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Math Difference between applied statistics and mathematical statistics.

  1. Sep 17, 2010 #1
    What is the difference between applied and mathematical statistics ?

    Does applied statistics skip a great deal of necessary knowledge ?

    Is applied statistics enough to construct statistical models?
  2. jcsd
  3. Sep 18, 2010 #2
    Are you referring to university classes? They probably differ between schools, so I'm not sure you'll get an accurate answer.

    In the workplace I've never heard anyone distinguish between those two things - you're either doing statistical modeling or you're not. The reality is you won't learn how to do it well in university classes, period, so just keep that in mind.
  4. Sep 18, 2010 #3
    I have a job but the analysis is mostly just data extraction and the models are just simulation (or classical models). I would not call it statistical analysis or modelling but I don't really know what I am talking about either.

    We've got people like me without much of an education and then we've got people with masters degrees in engineering and even though I consider that my work place is full of incompetents, the people with the strong mathematical background produce better solutions to problems.

    To be blunt, I can't see how another mickey mouse degree (only this time in 'statistics') is goign to help. I don't really know what 'mickey mouse' would be either. If I need to know how to do something I just look it up and there is usually a computer package that does it for me.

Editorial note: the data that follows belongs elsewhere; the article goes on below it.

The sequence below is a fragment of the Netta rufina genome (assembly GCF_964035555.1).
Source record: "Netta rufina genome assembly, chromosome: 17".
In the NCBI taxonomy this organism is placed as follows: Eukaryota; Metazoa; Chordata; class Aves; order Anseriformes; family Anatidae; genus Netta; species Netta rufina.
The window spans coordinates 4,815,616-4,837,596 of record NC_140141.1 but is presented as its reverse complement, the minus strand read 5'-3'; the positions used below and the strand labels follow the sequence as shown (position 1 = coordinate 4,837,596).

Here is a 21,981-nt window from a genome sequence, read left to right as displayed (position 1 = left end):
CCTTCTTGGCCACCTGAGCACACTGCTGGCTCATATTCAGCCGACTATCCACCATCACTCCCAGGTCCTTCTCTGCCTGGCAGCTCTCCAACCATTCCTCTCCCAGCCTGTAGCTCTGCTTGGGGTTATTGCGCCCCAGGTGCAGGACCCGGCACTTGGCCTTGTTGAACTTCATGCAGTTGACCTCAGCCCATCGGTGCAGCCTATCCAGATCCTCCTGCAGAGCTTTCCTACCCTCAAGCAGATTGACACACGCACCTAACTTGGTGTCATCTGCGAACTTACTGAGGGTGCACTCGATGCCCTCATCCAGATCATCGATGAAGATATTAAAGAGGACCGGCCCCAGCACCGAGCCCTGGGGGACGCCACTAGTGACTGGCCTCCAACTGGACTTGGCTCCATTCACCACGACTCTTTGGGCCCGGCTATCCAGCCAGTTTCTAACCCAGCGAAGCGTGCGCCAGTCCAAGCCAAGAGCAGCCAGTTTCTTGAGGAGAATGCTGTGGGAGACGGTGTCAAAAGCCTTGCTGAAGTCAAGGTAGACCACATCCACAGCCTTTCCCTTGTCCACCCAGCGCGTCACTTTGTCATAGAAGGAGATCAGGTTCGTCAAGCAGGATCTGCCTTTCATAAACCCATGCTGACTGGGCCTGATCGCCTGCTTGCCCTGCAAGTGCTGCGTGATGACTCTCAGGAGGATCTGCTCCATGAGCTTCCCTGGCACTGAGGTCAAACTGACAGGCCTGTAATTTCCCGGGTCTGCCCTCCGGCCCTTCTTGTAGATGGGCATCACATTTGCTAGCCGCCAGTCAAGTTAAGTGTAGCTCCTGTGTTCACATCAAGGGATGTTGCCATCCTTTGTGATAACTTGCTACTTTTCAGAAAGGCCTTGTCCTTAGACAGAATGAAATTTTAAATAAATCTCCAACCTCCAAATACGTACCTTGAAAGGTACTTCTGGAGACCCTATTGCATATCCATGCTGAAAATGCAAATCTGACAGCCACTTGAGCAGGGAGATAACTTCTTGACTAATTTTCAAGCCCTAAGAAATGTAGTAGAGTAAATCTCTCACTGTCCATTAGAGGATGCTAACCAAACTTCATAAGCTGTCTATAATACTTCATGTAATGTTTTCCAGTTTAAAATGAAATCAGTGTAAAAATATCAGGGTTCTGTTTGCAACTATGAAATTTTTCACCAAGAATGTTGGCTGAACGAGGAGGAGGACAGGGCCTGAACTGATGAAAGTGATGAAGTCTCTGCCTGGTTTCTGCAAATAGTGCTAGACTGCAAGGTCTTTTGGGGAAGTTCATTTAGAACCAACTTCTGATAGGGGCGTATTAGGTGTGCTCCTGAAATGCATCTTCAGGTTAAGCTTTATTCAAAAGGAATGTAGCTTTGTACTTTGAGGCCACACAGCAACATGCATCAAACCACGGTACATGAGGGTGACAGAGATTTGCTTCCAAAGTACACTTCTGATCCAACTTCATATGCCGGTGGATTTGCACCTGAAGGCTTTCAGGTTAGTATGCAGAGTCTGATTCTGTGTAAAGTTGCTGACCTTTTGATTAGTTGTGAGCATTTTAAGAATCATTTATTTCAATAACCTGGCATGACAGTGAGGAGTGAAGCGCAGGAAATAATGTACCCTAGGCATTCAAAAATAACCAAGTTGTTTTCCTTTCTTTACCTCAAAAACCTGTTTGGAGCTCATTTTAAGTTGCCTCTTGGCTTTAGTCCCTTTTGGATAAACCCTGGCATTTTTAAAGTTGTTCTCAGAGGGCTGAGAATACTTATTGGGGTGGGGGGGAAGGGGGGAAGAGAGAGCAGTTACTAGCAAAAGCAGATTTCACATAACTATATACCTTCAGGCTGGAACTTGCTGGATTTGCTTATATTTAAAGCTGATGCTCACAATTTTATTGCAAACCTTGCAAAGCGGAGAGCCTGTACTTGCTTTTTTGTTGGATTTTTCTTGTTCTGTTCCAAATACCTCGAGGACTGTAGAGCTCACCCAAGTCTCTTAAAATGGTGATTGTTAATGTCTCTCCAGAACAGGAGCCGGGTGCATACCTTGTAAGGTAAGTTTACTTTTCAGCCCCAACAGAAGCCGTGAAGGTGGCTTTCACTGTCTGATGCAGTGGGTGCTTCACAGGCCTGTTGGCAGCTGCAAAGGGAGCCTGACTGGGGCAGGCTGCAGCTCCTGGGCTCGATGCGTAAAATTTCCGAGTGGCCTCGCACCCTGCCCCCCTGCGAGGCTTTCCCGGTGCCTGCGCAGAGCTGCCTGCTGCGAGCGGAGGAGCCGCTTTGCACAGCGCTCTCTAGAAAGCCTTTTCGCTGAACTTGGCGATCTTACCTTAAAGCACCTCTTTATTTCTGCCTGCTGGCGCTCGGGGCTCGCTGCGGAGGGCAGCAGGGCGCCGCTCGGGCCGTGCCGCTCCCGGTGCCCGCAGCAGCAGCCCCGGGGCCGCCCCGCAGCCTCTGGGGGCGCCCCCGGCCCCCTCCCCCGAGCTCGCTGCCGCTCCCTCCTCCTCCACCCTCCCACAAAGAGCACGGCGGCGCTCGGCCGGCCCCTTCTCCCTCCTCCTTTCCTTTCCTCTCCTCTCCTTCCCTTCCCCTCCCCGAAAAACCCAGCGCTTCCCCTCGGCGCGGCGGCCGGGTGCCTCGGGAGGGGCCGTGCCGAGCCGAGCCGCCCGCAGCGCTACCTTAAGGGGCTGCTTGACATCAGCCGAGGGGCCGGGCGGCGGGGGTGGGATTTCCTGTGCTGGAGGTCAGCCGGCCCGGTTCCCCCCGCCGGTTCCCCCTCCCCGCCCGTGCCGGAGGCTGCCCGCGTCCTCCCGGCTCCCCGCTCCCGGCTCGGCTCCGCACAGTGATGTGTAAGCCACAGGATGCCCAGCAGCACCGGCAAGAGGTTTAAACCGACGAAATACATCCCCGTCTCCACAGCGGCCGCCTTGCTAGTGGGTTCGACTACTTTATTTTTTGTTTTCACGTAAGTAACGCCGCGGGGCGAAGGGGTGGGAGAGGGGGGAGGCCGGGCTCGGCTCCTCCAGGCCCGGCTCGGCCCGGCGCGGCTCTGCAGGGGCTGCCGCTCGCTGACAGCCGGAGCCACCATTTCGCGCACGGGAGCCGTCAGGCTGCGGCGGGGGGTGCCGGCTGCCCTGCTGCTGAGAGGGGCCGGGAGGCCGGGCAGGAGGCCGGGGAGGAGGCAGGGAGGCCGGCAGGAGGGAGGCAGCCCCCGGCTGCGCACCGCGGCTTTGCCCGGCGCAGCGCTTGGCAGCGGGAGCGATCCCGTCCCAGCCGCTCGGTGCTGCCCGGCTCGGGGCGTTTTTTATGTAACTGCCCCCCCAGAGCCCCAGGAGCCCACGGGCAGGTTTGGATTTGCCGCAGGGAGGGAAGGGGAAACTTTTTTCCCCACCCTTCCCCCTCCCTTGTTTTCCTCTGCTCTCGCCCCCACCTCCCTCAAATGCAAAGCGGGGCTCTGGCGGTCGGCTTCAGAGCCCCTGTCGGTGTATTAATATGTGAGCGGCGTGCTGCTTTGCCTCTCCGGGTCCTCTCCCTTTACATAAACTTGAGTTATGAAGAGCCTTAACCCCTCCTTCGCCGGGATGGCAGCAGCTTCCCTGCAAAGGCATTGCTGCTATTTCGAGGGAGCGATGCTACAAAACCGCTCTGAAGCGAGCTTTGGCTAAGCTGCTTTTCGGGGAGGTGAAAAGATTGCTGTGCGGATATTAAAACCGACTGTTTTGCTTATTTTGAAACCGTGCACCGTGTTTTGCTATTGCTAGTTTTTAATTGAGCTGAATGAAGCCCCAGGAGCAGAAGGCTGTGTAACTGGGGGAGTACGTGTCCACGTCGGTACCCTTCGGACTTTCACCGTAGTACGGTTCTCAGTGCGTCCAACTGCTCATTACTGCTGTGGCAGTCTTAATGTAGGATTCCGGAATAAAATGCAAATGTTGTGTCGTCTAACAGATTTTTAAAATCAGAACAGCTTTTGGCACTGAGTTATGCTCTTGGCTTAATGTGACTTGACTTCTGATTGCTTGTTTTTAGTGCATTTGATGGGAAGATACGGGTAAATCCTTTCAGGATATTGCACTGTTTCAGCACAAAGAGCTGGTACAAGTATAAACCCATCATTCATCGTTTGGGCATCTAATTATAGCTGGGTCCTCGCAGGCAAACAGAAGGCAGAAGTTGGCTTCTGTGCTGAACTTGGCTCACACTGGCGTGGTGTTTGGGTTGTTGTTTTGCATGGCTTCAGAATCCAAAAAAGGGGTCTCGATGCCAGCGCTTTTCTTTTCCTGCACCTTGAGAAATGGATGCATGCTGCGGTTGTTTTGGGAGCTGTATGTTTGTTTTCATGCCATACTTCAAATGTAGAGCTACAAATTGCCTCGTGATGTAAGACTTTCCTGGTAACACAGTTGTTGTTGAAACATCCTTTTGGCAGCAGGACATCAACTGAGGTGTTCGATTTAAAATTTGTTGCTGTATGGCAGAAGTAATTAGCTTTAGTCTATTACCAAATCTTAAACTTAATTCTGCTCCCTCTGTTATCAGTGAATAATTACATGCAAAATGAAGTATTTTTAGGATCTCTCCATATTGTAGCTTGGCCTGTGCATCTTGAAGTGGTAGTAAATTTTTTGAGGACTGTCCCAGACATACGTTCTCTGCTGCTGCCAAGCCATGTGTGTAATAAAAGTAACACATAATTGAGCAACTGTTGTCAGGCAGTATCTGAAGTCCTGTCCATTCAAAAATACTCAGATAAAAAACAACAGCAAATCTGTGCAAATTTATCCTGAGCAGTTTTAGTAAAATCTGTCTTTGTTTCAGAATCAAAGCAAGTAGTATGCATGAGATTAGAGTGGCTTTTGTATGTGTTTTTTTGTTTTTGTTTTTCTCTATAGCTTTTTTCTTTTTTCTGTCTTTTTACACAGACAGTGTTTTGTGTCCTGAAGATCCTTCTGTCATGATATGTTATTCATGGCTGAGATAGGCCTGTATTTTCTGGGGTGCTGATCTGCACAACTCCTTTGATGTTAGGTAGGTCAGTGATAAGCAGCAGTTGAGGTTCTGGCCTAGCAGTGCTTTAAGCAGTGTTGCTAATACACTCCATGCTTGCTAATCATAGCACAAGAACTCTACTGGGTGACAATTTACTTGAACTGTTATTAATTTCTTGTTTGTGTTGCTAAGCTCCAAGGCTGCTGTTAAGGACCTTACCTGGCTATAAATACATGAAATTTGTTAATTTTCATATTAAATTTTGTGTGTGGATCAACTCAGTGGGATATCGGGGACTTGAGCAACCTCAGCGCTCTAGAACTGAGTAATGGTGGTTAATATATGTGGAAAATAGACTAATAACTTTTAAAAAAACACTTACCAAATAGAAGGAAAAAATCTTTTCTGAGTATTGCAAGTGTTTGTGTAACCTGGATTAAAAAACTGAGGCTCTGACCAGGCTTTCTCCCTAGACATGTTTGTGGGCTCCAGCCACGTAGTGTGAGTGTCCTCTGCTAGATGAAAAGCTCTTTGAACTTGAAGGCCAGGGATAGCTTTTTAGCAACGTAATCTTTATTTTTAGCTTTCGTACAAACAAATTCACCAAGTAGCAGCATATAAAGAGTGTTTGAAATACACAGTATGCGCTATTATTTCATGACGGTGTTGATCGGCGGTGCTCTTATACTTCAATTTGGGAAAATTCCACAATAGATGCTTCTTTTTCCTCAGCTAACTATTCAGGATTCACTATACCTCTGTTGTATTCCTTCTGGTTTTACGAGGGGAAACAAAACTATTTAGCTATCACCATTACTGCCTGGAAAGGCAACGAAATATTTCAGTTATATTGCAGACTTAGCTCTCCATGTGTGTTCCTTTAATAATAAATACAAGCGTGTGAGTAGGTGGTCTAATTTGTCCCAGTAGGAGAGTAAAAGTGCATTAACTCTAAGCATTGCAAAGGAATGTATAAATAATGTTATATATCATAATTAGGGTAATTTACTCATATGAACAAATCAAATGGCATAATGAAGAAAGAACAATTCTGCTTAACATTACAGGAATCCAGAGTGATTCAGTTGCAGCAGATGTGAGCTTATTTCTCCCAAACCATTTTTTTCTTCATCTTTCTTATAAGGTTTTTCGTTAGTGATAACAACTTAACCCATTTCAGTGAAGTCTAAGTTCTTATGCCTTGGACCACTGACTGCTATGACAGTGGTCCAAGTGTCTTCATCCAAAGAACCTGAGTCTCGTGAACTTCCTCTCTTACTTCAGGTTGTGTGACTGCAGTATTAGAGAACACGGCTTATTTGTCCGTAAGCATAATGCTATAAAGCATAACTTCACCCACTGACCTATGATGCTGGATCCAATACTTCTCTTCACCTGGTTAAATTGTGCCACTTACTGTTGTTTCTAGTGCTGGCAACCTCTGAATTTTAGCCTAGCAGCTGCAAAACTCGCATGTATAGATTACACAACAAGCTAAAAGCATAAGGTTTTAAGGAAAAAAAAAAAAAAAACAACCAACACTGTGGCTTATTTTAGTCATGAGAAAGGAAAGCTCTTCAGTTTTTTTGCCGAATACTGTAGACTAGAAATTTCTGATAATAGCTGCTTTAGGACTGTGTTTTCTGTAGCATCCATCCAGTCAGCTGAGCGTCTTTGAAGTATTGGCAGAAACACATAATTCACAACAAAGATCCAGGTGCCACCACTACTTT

I like this sort of basic data/statistics stuff, so I'd like to keep doing it but I don't really know anything about it beyond my first job in the field. I don't think I'd be highly employable without at least some sort of math or stat degree and it is bad to have all your eggs in one basket by depending on having the one job forever.
  5. Sep 19, 2010 #4
    I work as data analyst in a business setting and I can tell you that while useful, statistics training is just too far out there for ordinary projects. Lots of time you need to perform data extraction and have solid knowledge of what you're extracting from the system. This is valued far more than ability to use package (like say R or SAS) and analyze for distribution of some metric, say. This kind of approach is suitable for a Ph.D. level researcher, and then you're just talking about a different caliber job all together.